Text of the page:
Edited by Matthew A. McIntosh at brewminate.com
Cyrus the Great conquered Phoenicia in 538 B.C.E. Phoenicia was divided into four vassal kingdoms by the Persians: Sidon, Tyre, Arwad, and Byblos, and they prospered, furnishing fleets for the Persian kings. However, Phoenician influence declined after this. It is also reasonable to suppose that much of the Phoenician population migrated to Carthage and other colonies following the Persian conquest, as it is roughly then (under King Hanno) that historical records identify Carthage as a powerful maritime entity. In 350 or 345 B.C.E. a rebellion in Sidon led by Tennes was crushed by Artaxerxes III, and its destruction was described, perhaps too dramatically, by Diodorus Siculus.
Alexander the Great took Tyre in 332 B.C.E. following the Siege of Tyre. Alexander was exceptionally harsh to Tyre, executing 2,000 of the leading citizens, but he maintained the king in power. He gained control of the other cities peacefully: the ruler of Aradus submitted; the king of Sidon was overthrown. The rise of Hellenistic Greece gradually ousted the remnants of Phoenicia’s former dominance over the Eastern Mediterranean trade routes, and Phoenician culture disappeared entirely in the motherland. However, its North African offspring, Carthage, continued to flourish, mining iron and precious metals from Iberia, and using its considerable naval power and mercenary armies to protect its commercial interests, until it was finally destroyed by Rome in 149 B.C.E. at the end of the Punic Wars.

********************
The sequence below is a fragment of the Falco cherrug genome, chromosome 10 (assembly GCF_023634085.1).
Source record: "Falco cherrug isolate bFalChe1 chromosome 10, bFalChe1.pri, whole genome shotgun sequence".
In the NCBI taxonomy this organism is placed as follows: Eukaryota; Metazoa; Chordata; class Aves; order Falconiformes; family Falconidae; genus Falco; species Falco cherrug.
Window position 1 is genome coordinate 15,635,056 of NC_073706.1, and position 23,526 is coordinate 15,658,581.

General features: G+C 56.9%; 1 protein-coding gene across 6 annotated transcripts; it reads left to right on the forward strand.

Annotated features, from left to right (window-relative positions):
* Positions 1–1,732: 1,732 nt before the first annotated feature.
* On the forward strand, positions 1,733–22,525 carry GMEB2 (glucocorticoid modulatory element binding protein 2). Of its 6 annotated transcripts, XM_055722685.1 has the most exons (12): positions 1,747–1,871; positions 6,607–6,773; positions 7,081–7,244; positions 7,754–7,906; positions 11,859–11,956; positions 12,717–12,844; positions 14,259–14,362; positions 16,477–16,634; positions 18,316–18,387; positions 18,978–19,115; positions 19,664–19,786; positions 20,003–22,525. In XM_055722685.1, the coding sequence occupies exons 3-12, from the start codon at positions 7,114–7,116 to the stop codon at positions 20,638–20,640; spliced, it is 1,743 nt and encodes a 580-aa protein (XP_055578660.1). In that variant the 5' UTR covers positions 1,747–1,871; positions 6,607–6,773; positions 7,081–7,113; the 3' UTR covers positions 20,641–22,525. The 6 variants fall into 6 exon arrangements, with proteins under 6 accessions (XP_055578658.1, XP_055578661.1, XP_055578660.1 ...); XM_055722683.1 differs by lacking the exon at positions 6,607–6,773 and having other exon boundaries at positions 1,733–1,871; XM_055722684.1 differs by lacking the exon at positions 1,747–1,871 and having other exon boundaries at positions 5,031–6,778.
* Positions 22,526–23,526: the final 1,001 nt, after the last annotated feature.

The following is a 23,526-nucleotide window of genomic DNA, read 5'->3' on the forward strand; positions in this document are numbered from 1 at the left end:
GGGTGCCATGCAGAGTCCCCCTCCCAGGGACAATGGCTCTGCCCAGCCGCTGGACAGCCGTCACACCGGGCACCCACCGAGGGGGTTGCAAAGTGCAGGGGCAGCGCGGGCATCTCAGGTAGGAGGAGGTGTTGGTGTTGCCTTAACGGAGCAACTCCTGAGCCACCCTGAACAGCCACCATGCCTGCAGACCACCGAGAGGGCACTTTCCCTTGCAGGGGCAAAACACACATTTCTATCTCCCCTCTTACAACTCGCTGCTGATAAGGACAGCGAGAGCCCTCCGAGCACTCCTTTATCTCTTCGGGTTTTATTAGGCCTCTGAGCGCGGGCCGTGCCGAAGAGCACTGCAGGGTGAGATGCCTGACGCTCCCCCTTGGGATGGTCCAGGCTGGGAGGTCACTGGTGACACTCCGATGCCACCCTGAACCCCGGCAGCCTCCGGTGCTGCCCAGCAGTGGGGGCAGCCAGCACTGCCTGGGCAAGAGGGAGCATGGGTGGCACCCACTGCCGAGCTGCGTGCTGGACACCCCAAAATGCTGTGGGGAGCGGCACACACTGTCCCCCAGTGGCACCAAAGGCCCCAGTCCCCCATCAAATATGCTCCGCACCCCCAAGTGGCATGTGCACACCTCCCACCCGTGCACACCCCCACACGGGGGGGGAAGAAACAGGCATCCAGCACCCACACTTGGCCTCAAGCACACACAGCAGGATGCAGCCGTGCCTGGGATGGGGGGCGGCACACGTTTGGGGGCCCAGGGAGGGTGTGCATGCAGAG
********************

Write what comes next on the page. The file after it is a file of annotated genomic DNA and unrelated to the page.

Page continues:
As for the Phoenician homeland, following Alexander it was controlled by a succession of Hellenistic rulers: Laomedon of Mytilene (323 B.C.E.), Ptolemy I (320 B.C.E.), Antigonus II (315 B.C.E.), Demetrius I of Macedon (301 B.C.E.), and Seleucus I Nicator (296 B.C.E.). Between 286 and 197 B.C.E., Phoenicia (except for Aradus) fell to the Ptolemies of Egypt, who intalled the high priests of Astarte as vassal rulers in Sidon (Eshmunazar I, Tabnit, Eshmunazar II). In 197 B.C.E., Phoenicia along with Syria reverted to the Seleucids, and the region became increasingly Hellenized, although Tyre actually became autonomous in 126 B.C.E., followed by Sidon in 111. Phoenicia was seized by king Tigranes the Great from 82 until 69 B.C.E. when he was defeated by Lucullus, and in 65 B.C.E. Pompey finally incorporated it as part of the Roman province of Syria.